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Mountain West News Bureau

  • Warming waters and large dams make it hard for many fish species to migrate and spawn. Kaleb Roedel looks at efforts to help threatened and endangered species. Plus, we continue toward a tipping point where reversing levels of greenhouse gasses in the environment may no longer be possible. A group of locals is digging their hands in the dirt to engage in a practical response to climate change. Kate Redmond filed this report on Earth Day back in April.
  • Access to labor and employment standards can be inconsistent for guest workers coming to the U.S. to do farm and ranch work. A local advocacy organization is making great strides to remedy that. Kate Redmond has more. Then the pandemic wreaked havoc in many nursing homes and prisons. State psychiatric hospitals say they controlled COVID-19 a lot better, though there are some notable exceptions. The Mountain West News Bureau’s Madelyn Beck reports.
  • Chris Miller, director of Delta’s historic Fort Uncompahgre on the Old Spanish Trail interpretive center, speaks with Gavin Dahl about the big event Saturday evening in celebration of a new outdoor performance stage. Donny Morales kicks off the free Center Stage at the Fort music series. Plus, Mountain West News Bureau's Kaleb Roedel looks at how states in our region rate in a new report evaluating the business climate for LGBTQ people across the country.
  • Ballots for Colorado’s upcoming primary election are being mailed out starting today. As Scott Franz reports, voters also face a deadline today to switch their party affiliation. Plus, some states will quickly restrict abortion if Roe versus Wade is overturned by the U.S. Supreme Court. The Mountain West News Bureau’s Robyn Vincent reports the fight to preserve abortion access in our region reflects a divided nation.
  • COVID cases are increasing in most of the country, but it’s hard to say how much. Madelyn Beck reports. Plus, much-needed new housing projects in Paonia may require a Special Review by the Board Of Trustees due to zoning. Kate Redmond speaks to Mayor Pro Tem Dave Knutson and Trustee Paige Smith.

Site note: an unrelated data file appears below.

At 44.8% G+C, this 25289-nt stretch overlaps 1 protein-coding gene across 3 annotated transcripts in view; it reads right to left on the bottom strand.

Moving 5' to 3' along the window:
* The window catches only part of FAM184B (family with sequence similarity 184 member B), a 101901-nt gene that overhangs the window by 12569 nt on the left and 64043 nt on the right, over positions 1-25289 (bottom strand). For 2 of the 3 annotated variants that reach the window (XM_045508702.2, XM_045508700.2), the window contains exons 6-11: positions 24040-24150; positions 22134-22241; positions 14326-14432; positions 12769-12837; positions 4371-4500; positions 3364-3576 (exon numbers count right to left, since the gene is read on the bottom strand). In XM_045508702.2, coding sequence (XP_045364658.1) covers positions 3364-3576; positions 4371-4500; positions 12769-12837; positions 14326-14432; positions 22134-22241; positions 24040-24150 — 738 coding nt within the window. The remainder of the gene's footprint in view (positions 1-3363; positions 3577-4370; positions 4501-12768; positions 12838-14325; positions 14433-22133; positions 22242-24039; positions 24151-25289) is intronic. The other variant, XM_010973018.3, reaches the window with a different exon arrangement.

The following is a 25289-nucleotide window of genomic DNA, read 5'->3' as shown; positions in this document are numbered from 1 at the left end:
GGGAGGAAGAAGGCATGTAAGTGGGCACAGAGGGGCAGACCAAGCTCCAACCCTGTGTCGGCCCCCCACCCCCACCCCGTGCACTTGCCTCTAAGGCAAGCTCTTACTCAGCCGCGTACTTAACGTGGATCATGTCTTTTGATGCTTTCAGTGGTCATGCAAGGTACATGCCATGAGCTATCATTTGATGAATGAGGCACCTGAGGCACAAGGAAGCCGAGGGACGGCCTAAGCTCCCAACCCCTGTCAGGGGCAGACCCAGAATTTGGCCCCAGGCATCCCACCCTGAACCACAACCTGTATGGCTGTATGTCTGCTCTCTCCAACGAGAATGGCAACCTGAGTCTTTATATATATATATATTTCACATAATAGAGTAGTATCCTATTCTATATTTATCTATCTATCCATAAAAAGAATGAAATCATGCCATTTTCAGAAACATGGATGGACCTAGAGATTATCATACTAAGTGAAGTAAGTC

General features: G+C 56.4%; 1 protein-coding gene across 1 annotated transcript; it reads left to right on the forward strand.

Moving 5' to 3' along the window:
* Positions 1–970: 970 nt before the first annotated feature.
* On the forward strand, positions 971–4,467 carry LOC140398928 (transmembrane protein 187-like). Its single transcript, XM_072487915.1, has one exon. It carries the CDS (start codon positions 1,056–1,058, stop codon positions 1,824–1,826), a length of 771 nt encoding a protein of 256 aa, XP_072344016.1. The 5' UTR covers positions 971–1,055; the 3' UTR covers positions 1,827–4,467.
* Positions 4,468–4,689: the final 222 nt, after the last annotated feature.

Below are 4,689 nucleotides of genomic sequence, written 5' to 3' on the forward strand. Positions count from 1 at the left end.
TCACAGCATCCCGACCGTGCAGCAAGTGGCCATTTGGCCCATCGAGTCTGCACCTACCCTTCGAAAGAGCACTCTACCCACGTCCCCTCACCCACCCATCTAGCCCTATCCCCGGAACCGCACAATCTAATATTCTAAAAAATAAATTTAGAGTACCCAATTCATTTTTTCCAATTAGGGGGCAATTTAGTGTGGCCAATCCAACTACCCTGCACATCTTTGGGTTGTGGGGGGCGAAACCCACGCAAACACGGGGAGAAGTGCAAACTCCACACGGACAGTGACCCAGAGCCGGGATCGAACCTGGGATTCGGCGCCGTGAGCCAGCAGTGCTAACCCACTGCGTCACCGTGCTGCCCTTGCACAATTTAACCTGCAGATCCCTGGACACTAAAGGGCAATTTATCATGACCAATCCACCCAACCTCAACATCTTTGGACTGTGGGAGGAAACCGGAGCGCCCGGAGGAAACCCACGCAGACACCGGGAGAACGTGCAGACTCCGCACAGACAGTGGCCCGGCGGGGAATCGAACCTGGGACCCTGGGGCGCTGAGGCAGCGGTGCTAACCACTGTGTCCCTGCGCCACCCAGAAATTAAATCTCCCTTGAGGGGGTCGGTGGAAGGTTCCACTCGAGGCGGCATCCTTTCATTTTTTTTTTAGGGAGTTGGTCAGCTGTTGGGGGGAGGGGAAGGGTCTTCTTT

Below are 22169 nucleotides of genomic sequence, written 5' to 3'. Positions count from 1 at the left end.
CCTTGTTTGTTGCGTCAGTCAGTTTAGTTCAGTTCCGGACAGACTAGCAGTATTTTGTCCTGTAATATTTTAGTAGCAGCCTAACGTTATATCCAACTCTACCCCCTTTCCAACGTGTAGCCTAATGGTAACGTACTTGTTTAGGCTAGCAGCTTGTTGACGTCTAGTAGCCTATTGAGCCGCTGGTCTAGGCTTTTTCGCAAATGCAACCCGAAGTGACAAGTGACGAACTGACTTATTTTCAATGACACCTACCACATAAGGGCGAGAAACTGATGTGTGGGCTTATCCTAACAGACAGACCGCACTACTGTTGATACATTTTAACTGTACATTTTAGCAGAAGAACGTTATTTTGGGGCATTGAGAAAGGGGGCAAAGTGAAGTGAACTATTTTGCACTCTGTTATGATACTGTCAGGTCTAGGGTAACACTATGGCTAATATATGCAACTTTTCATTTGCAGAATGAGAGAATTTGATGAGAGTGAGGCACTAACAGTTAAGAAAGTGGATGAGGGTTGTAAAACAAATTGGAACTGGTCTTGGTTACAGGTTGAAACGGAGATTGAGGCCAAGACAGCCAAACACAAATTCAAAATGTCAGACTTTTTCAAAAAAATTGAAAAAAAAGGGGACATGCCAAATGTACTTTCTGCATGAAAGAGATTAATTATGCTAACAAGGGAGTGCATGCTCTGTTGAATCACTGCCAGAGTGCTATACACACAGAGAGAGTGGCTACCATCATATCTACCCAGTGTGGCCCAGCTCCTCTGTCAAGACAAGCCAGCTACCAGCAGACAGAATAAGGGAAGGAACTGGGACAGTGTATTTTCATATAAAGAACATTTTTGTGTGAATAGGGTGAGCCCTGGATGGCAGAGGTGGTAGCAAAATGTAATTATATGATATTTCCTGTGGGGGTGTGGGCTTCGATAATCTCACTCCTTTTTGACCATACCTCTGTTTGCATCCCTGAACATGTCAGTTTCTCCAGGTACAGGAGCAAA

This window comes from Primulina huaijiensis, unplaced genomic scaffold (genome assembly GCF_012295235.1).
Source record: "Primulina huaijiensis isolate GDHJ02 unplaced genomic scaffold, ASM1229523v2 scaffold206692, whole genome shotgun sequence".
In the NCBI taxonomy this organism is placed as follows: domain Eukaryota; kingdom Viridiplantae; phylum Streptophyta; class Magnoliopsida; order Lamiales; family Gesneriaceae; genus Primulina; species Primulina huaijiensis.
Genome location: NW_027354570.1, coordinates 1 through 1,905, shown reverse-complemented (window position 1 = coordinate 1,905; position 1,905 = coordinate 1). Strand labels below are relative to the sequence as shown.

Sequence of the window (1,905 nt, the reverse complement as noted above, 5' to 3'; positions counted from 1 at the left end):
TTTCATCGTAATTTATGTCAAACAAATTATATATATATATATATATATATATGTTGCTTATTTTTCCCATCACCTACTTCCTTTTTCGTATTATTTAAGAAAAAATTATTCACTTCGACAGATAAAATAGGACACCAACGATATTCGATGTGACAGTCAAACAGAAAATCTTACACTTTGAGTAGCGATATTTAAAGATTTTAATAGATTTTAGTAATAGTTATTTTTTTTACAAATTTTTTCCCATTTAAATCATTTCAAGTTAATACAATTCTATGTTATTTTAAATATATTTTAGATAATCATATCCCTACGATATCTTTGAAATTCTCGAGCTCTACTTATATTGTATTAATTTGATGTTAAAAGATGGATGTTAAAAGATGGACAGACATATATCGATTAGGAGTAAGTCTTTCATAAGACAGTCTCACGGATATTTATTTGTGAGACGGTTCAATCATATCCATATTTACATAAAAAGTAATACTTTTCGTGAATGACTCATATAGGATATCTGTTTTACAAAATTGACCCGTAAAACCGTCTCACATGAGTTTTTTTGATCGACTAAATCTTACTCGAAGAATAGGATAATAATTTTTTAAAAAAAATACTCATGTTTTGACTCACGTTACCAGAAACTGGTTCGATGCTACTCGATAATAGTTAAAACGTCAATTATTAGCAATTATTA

• Over 100 people rallied in Montrose on Saturday, demonstrating support for women's autonomy in response to a controversial draft Supreme Court decision leaked to the news outlet Politico signaling the high court is poised to overturn Roe V. Wade. Kate Redmond reports. Plus, PFAS chemicals are in some ski waxes, which then get into the environment, groundwater and even our bodies, causing health issues. The Mountain West News Bureau’s Madelyn Beck reports on one local source to get rid of that wax.
  • Mesa County Clerk Tina Peters and deputy Belinda Knisley will not be allowed to oversee elections for a second year in a row, a district court judge ruled yesterday. Plus, Colorado is poised to take an unusual step in granting state lawmakers paid parental leave. Robyn Vincent reports the move highlights a legacy of female political representation. Also, Kate Redmond speaks with one of the Paonia Town Trustees, seated since the recent election.
  • At different points throughout the year, it may feel like your whole state or all of the Mountain West is on fire. But officials say that during times of increased fire danger, they have a plan. Emma Gibson of the Mountain West News Bureau reports. Plus, Cassie Knust, reporter for the Delta County Independent and the Montrose Press, summarizes what she learned about the four candidates running for three seats on the North Fork Recreation District board.
  • At different points throughout the year, it may feel like your whole state or all of the Mountain West is on fire. But officials say that during times of increased fire danger, they have a plan. Emma Gibson of the Mountain West News Bureau reports. Plus, Cassie Knust, reporter for the Delta County Independent and the Montrose Press, summarizes what she learned about the four candidates running for three seats on the North Fork Recreation District board.
  • Colorado has been collecting more taxes than it can legally spend in recent years. As Scott Franz reports, Gov. Jared Polis and Democratic lawmakers are planning to send out $400 refunds this summer. Then, trails around Paonia and other recreational amenities are coming to fruition. Kate Redmond shares an update on the Paonia In Motion initiative. Plus, spending on dietary supplements has jumped dramatically during the pandemic. The Mountain West News Bureau looks into what’s driving the demand, and what concerns it raises for healthcare providers.